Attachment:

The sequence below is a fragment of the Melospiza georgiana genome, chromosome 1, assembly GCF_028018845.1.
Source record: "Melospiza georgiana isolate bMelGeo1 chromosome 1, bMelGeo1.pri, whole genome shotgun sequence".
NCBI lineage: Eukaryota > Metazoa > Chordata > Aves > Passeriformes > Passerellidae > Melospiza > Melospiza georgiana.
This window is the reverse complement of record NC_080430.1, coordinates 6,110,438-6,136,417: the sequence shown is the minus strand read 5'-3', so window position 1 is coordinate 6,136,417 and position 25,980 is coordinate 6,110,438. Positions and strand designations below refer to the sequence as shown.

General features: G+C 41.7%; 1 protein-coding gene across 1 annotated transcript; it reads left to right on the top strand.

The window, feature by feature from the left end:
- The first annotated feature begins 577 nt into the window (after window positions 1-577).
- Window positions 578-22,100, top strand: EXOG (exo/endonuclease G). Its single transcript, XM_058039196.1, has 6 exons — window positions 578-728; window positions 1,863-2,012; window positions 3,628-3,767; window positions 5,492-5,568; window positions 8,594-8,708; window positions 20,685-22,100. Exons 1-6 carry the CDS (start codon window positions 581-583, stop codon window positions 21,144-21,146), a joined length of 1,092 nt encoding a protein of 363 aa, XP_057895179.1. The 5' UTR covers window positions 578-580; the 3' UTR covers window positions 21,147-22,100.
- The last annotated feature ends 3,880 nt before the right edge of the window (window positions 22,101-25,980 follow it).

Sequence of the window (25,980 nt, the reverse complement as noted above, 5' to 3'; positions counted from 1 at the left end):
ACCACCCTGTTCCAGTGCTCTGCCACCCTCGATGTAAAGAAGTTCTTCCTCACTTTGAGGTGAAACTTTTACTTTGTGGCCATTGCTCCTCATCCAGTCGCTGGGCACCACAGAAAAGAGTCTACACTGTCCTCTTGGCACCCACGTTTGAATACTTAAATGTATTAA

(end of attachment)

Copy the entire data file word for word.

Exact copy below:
The sequence below is a fragment of the Melospiza georgiana genome, chromosome 1, assembly GCF_028018845.1.
Source record: "Melospiza georgiana isolate bMelGeo1 chromosome 1, bMelGeo1.pri, whole genome shotgun sequence".
NCBI lineage: Eukaryota > Metazoa > Chordata > Aves > Passeriformes > Passerellidae > Melospiza > Melospiza georgiana.
This window is the reverse complement of record NC_080430.1, coordinates 6,110,438-6,136,417: the sequence shown is the minus strand read 5'-3', so window position 1 is coordinate 6,136,417 and position 25,980 is coordinate 6,110,438. Positions and strand designations below refer to the sequence as shown.

General features: G+C 41.7%; 1 protein-coding gene across 1 annotated transcript; it reads left to right on the top strand.

The window, feature by feature from the left end:
- The first annotated feature begins 577 nt into the window (after window positions 1-577).
- Window positions 578-22,100, top strand: EXOG (exo/endonuclease G). Its single transcript, XM_058039196.1, has 6 exons — window positions 578-728; window positions 1,863-2,012; window positions 3,628-3,767; window positions 5,492-5,568; window positions 8,594-8,708; window positions 20,685-22,100. Exons 1-6 carry the CDS (start codon window positions 581-583, stop codon window positions 21,144-21,146), a joined length of 1,092 nt encoding a protein of 363 aa, XP_057895179.1. The 5' UTR covers window positions 578-580; the 3' UTR covers window positions 21,147-22,100.
- The last annotated feature ends 3,880 nt before the right edge of the window (window positions 22,101-25,980 follow it).

Sequence of the window (25,980 nt, the reverse complement as noted above, 5' to 3'; positions counted from 1 at the left end):
ACCACCCTGTTCCAGTGCTCTGCCACCCTCGATGTAAAGAAGTTCTTCCTCACTTTGAGGTGAAACTTTTACTTTGTGGCCATTGCTCCTCATCCAGTCGCTGGGCACCACAGAAAAGAGTCTACACTGTCCTCTTGGCACCCACGTTTGAATACTTAAATGTATTAA